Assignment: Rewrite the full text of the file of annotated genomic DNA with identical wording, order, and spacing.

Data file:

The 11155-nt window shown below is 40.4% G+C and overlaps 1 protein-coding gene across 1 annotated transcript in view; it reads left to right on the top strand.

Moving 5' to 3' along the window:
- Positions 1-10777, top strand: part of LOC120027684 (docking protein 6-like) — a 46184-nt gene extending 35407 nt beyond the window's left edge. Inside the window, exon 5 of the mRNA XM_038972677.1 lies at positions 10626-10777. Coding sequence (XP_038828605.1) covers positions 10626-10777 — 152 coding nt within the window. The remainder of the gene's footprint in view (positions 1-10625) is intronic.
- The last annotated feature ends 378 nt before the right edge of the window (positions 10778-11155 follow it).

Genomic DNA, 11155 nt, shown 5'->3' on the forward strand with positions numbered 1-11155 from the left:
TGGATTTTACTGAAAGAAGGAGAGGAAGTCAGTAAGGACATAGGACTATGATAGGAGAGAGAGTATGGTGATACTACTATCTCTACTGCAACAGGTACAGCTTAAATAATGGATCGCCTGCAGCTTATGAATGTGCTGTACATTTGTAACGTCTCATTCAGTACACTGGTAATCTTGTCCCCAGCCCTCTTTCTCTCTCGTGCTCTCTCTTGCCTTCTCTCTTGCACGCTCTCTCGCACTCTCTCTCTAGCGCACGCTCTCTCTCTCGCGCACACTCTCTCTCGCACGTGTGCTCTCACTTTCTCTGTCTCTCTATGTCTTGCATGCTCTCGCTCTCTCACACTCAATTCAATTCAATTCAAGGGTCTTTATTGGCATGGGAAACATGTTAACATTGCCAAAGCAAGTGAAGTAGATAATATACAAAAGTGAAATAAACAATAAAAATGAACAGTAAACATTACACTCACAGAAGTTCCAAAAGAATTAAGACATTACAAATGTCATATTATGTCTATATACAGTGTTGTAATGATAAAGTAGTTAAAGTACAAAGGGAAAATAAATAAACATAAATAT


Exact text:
The 11155-nt window shown below is 40.4% G+C and overlaps 1 protein-coding gene across 1 annotated transcript in view; it reads left to right on the top strand.

Moving 5' to 3' along the window:
- Positions 1-10777, top strand: part of LOC120027684 (docking protein 6-like) — a 46184-nt gene extending 35407 nt beyond the window's left edge. Inside the window, exon 5 of the mRNA XM_038972677.1 lies at positions 10626-10777. Coding sequence (XP_038828605.1) covers positions 10626-10777 — 152 coding nt within the window. The remainder of the gene's footprint in view (positions 1-10625) is intronic.
- The last annotated feature ends 378 nt before the right edge of the window (positions 10778-11155 follow it).

Genomic DNA, 11155 nt, shown 5'->3' on the forward strand with positions numbered 1-11155 from the left:
TGGATTTTACTGAAAGAAGGAGAGGAAGTCAGTAAGGACATAGGACTATGATAGGAGAGAGAGTATGGTGATACTACTATCTCTACTGCAACAGGTACAGCTTAAATAATGGATCGCCTGCAGCTTATGAATGTGCTGTACATTTGTAACGTCTCATTCAGTACACTGGTAATCTTGTCCCCAGCCCTCTTTCTCTCTCGTGCTCTCTCTTGCCTTCTCTCTTGCACGCTCTCTCGCACTCTCTCTCTAGCGCACGCTCTCTCTCTCGCGCACACTCTCTCTCGCACGTGTGCTCTCACTTTCTCTGTCTCTCTATGTCTTGCATGCTCTCGCTCTCTCACACTCAATTCAATTCAATTCAAGGGTCTTTATTGGCATGGGAAACATGTTAACATTGCCAAAGCAAGTGAAGTAGATAATATACAAAAGTGAAATAAACAATAAAAATGAACAGTAAACATTACACTCACAGAAGTTCCAAAAGAATTAAGACATTACAAATGTCATATTATGTCTATATACAGTGTTGTAATGATAAAGTAGTTAAAGTACAAAGGGAAAATAAATAAACATAAATAT